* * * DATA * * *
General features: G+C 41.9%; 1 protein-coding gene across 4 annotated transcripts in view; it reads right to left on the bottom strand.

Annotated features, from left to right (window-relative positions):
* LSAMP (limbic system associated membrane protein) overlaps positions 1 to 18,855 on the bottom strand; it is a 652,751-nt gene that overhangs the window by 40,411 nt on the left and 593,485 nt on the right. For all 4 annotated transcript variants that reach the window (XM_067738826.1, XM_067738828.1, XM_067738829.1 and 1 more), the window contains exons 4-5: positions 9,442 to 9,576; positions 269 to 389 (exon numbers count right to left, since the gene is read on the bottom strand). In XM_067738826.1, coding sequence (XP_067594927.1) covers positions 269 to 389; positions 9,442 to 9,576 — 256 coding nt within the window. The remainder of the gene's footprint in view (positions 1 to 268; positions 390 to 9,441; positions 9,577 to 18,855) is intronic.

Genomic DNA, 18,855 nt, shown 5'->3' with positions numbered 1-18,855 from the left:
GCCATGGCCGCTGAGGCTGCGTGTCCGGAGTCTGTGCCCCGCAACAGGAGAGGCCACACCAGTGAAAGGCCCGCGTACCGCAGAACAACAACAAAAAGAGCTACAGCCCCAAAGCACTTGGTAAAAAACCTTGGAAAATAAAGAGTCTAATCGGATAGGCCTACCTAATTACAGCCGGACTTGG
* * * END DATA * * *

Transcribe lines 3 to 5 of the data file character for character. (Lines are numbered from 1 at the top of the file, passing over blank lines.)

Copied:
* LSAMP (limbic system associated membrane protein) overlaps positions 1 to 18,855 on the bottom strand; it is a 652,751-nt gene that overhangs the window by 40,411 nt on the left and 593,485 nt on the right. For all 4 annotated transcript variants that reach the window (XM_067738826.1, XM_067738828.1, XM_067738829.1 and 1 more), the window contains exons 4-5: positions 9,442 to 9,576; positions 269 to 389 (exon numbers count right to left, since the gene is read on the bottom strand). In XM_067738826.1, coding sequence (XP_067594927.1) covers positions 269 to 389; positions 9,442 to 9,576 — 256 coding nt within the window. The remainder of the gene's footprint in view (positions 1 to 268; positions 390 to 9,441; positions 9,577 to 18,855) is intronic.

Genomic DNA, 18,855 nt, shown 5'->3' with positions numbered 1-18,855 from the left:
GCCATGGCCGCTGAGGCTGCGTGTCCGGAGTCTGTGCCCCGCAACAGGAGAGGCCACACCAGTGAAAGGCCCGCGTACCGCAGAACAACAACAAAAAGAGCTACAGCCCCAAAGCACTTGGTAAAAAACCTTGGAAAATAAAGAGTCTAATCGGATAGGCCTACCTAATTACAGCCGGACTTGG